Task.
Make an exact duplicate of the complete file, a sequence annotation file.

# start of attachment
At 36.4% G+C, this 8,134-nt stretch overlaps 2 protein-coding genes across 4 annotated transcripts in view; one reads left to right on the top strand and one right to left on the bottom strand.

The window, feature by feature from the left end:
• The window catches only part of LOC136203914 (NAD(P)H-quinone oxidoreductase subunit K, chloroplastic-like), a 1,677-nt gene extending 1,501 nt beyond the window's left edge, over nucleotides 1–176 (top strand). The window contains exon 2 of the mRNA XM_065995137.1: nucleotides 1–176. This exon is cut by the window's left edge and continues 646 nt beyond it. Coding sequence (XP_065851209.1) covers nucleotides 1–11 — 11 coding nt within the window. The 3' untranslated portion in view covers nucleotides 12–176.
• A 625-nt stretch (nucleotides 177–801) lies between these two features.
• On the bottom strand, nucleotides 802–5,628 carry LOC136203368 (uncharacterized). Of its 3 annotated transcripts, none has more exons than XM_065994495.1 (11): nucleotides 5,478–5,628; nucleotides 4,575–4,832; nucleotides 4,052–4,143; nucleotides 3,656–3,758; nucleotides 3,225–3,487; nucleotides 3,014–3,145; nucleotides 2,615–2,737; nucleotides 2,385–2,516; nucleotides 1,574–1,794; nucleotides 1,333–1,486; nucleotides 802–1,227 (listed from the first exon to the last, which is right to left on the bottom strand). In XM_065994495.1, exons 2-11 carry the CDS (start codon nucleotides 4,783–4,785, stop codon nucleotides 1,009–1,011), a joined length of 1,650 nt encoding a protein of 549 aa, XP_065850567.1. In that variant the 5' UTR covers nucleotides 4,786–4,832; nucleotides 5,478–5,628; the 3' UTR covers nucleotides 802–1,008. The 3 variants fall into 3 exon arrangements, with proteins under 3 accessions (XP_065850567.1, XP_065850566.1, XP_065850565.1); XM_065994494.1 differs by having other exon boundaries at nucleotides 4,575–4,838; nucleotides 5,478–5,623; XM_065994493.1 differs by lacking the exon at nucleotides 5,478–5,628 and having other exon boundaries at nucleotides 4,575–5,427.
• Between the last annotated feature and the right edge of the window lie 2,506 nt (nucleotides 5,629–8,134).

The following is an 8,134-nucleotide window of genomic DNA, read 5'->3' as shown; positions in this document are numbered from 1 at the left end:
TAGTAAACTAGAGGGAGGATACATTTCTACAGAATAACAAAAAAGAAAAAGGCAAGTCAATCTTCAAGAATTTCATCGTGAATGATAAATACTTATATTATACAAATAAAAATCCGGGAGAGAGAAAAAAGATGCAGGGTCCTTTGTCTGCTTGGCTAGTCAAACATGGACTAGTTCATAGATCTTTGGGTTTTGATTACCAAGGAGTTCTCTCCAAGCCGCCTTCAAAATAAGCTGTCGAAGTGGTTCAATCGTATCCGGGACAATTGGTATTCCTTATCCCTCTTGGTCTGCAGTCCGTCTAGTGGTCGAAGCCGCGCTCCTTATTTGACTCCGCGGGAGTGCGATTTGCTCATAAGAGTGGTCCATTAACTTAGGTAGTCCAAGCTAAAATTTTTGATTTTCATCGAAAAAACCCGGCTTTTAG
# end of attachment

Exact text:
At 36.4% G+C, this 8,134-nt stretch overlaps 2 protein-coding genes across 4 annotated transcripts in view; one reads left to right on the top strand and one right to left on the bottom strand.

The window, feature by feature from the left end:
• The window catches only part of LOC136203914 (NAD(P)H-quinone oxidoreductase subunit K, chloroplastic-like), a 1,677-nt gene extending 1,501 nt beyond the window's left edge, over nucleotides 1–176 (top strand). The window contains exon 2 of the mRNA XM_065995137.1: nucleotides 1–176. This exon is cut by the window's left edge and continues 646 nt beyond it. Coding sequence (XP_065851209.1) covers nucleotides 1–11 — 11 coding nt within the window. The 3' untranslated portion in view covers nucleotides 12–176.
• A 625-nt stretch (nucleotides 177–801) lies between these two features.
• On the bottom strand, nucleotides 802–5,628 carry LOC136203368 (uncharacterized). Of its 3 annotated transcripts, none has more exons than XM_065994495.1 (11): nucleotides 5,478–5,628; nucleotides 4,575–4,832; nucleotides 4,052–4,143; nucleotides 3,656–3,758; nucleotides 3,225–3,487; nucleotides 3,014–3,145; nucleotides 2,615–2,737; nucleotides 2,385–2,516; nucleotides 1,574–1,794; nucleotides 1,333–1,486; nucleotides 802–1,227 (listed from the first exon to the last, which is right to left on the bottom strand). In XM_065994495.1, exons 2-11 carry the CDS (start codon nucleotides 4,783–4,785, stop codon nucleotides 1,009–1,011), a joined length of 1,650 nt encoding a protein of 549 aa, XP_065850567.1. In that variant the 5' UTR covers nucleotides 4,786–4,832; nucleotides 5,478–5,628; the 3' UTR covers nucleotides 802–1,008. The 3 variants fall into 3 exon arrangements, with proteins under 3 accessions (XP_065850567.1, XP_065850566.1, XP_065850565.1); XM_065994494.1 differs by having other exon boundaries at nucleotides 4,575–4,838; nucleotides 5,478–5,623; XM_065994493.1 differs by lacking the exon at nucleotides 5,478–5,628 and having other exon boundaries at nucleotides 4,575–5,427.
• Between the last annotated feature and the right edge of the window lie 2,506 nt (nucleotides 5,629–8,134).

The following is an 8,134-nucleotide window of genomic DNA, read 5'->3' as shown; positions in this document are numbered from 1 at the left end:
TAGTAAACTAGAGGGAGGATACATTTCTACAGAATAACAAAAAAGAAAAAGGCAAGTCAATCTTCAAGAATTTCATCGTGAATGATAAATACTTATATTATACAAATAAAAATCCGGGAGAGAGAAAAAAGATGCAGGGTCCTTTGTCTGCTTGGCTAGTCAAACATGGACTAGTTCATAGATCTTTGGGTTTTGATTACCAAGGAGTTCTCTCCAAGCCGCCTTCAAAATAAGCTGTCGAAGTGGTTCAATCGTATCCGGGACAATTGGTATTCCTTATCCCTCTTGGTCTGCAGTCCGTCTAGTGGTCGAAGCCGCGCTCCTTATTTGACTCCGCGGGAGTGCGATTTGCTCATAAGAGTGGTCCATTAACTTAGGTAGTCCAAGCTAAAATTTTTGATTTTCATCGAAAAAACCCGGCTTTTAG